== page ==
Iran's Crusade for Human Rights; Will Try US Officials
Iran said Tuesday it plans to try 26 US officials in abstentia for 'violating human rights,' Farsi-news outlet Qods reports. Most nations regard trials in abstentia a violation of a defendent's right to due process.
The move is widely regarded by international observers as posturing on Iran's part aimed at turning the tables on Western nations who have been critical of Tehran's rights record.
Iranian Lawmaker Esmail Kosari told Iranian newspapers Monday the Americans would be tried in absentia and their files passed on to international tribunals. Kosari did not identify the officials, but it is likely they are the same people listed on a parliamentary bill to be subjected to Iranian sanctions.
That list included former Defense Secretary Donald Rumsfeld, his deputy Paul Wolfowitz, and military commanders at U.S. detention centers Abu Ghraib in Iraq and Guantanamo Bay, Cuba.
There was no immediate comment Iran's threat of sanctions by US authorities.
The sanctions, which have yet to be approved by Iran's full parliament, come after the UN Human Rights Council appointment of a special investigator to look into human rights abuses in Iran .
Iranian lawmakers have called on the government to ban Ahmed Shaheed, the UN's appointed rights investigator and former Maldives foreign minister, from entering the country.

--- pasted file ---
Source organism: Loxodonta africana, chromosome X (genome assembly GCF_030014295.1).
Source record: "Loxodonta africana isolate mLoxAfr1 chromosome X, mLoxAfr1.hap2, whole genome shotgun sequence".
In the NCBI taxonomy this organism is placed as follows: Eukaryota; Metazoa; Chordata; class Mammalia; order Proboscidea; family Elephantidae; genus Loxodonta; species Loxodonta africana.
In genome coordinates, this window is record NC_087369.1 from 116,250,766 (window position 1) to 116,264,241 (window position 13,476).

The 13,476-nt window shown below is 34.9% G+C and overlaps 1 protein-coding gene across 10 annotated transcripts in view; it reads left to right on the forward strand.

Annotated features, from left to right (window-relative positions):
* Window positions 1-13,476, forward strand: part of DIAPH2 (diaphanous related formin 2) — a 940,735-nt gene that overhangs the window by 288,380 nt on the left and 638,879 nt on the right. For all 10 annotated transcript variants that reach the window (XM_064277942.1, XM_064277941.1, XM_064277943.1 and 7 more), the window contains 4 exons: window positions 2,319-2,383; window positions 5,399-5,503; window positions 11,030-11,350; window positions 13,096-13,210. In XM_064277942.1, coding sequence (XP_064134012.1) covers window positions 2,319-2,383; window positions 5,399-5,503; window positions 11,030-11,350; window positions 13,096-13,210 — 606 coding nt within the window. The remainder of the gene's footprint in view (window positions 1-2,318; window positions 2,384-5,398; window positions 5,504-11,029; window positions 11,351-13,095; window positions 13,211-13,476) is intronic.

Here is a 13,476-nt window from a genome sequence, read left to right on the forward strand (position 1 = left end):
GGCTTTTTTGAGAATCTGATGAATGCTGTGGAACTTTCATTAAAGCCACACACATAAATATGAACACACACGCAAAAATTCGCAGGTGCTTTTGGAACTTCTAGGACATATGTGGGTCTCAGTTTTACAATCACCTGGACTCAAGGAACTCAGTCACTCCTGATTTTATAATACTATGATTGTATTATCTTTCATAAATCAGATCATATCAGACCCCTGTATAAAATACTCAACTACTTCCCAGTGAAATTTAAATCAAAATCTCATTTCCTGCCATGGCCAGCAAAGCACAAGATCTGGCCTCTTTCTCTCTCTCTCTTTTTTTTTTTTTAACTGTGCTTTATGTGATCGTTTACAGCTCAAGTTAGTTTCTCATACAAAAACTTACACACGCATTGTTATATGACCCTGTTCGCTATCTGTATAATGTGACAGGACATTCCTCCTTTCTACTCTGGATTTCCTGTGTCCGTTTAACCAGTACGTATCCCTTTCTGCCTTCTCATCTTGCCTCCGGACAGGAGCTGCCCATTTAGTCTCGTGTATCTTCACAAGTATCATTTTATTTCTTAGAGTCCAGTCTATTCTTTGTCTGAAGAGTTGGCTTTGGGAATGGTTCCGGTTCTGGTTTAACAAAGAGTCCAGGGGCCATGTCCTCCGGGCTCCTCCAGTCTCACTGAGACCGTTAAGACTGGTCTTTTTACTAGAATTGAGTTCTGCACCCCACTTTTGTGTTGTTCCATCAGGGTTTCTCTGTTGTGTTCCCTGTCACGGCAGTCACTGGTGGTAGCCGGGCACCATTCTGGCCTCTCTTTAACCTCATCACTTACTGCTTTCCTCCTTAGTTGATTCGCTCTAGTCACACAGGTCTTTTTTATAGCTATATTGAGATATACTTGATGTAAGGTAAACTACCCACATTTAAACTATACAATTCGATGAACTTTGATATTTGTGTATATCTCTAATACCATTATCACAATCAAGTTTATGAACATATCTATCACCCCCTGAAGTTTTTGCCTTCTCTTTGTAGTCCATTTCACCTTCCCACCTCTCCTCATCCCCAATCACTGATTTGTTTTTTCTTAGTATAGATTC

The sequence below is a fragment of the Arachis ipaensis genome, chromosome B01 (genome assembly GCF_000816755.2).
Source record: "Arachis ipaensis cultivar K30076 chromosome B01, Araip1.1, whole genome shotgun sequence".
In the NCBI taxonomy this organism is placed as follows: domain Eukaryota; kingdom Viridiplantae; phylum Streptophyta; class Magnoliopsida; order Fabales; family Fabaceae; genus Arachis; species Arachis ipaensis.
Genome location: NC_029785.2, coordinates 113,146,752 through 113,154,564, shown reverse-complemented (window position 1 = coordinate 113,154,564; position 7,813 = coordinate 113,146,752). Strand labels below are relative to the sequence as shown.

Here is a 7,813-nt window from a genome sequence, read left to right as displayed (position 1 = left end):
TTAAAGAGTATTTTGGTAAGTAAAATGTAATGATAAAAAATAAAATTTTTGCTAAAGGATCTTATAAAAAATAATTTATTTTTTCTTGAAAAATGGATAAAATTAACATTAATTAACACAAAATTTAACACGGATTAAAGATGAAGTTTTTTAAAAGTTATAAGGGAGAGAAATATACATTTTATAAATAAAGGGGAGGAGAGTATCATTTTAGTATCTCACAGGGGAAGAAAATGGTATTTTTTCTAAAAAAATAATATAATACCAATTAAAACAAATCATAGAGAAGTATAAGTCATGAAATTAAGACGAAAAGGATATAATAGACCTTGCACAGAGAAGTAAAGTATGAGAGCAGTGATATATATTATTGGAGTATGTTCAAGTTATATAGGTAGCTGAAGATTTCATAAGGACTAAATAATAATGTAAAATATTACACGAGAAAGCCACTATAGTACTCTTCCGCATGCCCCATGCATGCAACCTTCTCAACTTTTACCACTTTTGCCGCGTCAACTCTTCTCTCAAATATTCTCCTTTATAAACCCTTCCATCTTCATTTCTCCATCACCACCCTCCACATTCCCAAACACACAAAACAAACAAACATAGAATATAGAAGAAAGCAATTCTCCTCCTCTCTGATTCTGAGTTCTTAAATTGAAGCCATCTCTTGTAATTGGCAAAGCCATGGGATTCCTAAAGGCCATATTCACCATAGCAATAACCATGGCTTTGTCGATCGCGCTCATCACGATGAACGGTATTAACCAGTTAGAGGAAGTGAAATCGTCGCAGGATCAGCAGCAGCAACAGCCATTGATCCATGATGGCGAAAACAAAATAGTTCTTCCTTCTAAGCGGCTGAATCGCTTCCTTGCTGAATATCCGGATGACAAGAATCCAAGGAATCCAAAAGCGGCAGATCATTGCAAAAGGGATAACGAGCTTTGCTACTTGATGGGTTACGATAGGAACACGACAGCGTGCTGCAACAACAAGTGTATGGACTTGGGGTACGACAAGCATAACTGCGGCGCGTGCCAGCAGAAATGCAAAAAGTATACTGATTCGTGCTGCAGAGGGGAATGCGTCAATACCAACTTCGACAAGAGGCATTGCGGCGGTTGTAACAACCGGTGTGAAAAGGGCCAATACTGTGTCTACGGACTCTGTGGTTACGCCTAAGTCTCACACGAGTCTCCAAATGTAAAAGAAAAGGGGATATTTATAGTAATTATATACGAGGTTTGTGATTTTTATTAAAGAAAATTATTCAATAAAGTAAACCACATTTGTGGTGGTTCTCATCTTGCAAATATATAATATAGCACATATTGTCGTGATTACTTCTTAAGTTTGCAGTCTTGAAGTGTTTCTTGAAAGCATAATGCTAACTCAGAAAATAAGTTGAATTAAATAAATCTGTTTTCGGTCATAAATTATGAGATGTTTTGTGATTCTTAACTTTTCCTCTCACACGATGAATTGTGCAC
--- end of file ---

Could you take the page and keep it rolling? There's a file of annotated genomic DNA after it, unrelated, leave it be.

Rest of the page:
Iran's bombastic president Mahmoud Ahmadinijad has a long history of attempting to turn the rhetorical tables on the West when Iran finds itself in the spotlight.
Tehran, however, insists US led wars in its neighbors Iraq and Afghanistan resulted in massive human rights violations.
"The Islamic Republic will diligently pursue the trials of these people and will support the legitimate rights of the oppressed people of the world," Kosari was quoted as saying by Qods daily.
Kosari said Iran's full parliament would vote on the sanctions bill in a few weeks' time.
Any Iranian sanctions are unlikely to have much impact since US officials are unlikely to have assets in the Islamic Republic or any plans to travel there. Prosecution of a US citizen in absentia in Iran would be little more than symbolic political posturing, most analysts say.
The United States has imposed several rounds of sanctions on Iran since the 1979 Islamic revolution.
In recent years the US and its allies have secured UN Security Council backing for sanctions aimed at the Iran's nuclear program, which is widely believed by Western nations to be aimed at developing nuclear weapons.
Iran insists its nuclear program is purely peaceful, but IAEA investigator's say Iran has obstructed their attempts to inspect its uranium enrichment facilities and reactors under the Nuclear Non-Prolific Treaty, to which Iran is a signatory.
Last year the US started blacklisting senior Iranian officials it says were responsible for human rights abuses during the crackdown of post-elections protests.